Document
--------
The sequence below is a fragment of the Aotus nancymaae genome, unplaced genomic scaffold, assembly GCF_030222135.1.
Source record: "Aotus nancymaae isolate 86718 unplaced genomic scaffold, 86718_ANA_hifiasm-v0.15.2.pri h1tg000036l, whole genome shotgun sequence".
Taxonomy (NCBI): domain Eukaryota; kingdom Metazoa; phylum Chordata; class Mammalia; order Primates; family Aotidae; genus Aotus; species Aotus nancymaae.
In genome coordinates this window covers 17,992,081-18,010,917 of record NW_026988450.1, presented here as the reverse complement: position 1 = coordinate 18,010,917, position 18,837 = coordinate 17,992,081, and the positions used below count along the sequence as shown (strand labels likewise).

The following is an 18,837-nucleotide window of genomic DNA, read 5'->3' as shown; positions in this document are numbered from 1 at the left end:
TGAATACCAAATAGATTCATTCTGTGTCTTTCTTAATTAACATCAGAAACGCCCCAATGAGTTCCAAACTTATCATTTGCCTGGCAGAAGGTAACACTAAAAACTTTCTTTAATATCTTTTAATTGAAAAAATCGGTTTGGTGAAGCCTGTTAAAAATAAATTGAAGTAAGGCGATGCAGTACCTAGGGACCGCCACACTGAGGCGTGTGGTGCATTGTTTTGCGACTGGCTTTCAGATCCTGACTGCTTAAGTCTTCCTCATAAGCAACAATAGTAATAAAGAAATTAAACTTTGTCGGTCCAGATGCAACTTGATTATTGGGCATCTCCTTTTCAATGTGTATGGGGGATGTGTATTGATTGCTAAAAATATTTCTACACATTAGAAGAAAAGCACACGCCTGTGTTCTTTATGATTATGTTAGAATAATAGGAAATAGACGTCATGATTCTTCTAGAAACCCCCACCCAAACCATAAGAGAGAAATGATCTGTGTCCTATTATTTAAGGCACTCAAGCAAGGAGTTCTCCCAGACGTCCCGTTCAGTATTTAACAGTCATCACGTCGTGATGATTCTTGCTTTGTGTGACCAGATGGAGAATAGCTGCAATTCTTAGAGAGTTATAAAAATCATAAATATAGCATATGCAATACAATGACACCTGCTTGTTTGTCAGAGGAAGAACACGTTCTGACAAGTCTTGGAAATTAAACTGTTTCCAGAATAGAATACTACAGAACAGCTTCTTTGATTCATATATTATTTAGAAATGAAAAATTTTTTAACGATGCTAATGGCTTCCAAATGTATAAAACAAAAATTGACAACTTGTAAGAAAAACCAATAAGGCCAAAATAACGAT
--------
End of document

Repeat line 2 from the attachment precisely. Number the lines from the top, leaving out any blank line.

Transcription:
Source record: "Aotus nancymaae isolate 86718 unplaced genomic scaffold, 86718_ANA_hifiasm-v0.15.2.pri h1tg000036l, whole genome shotgun sequence".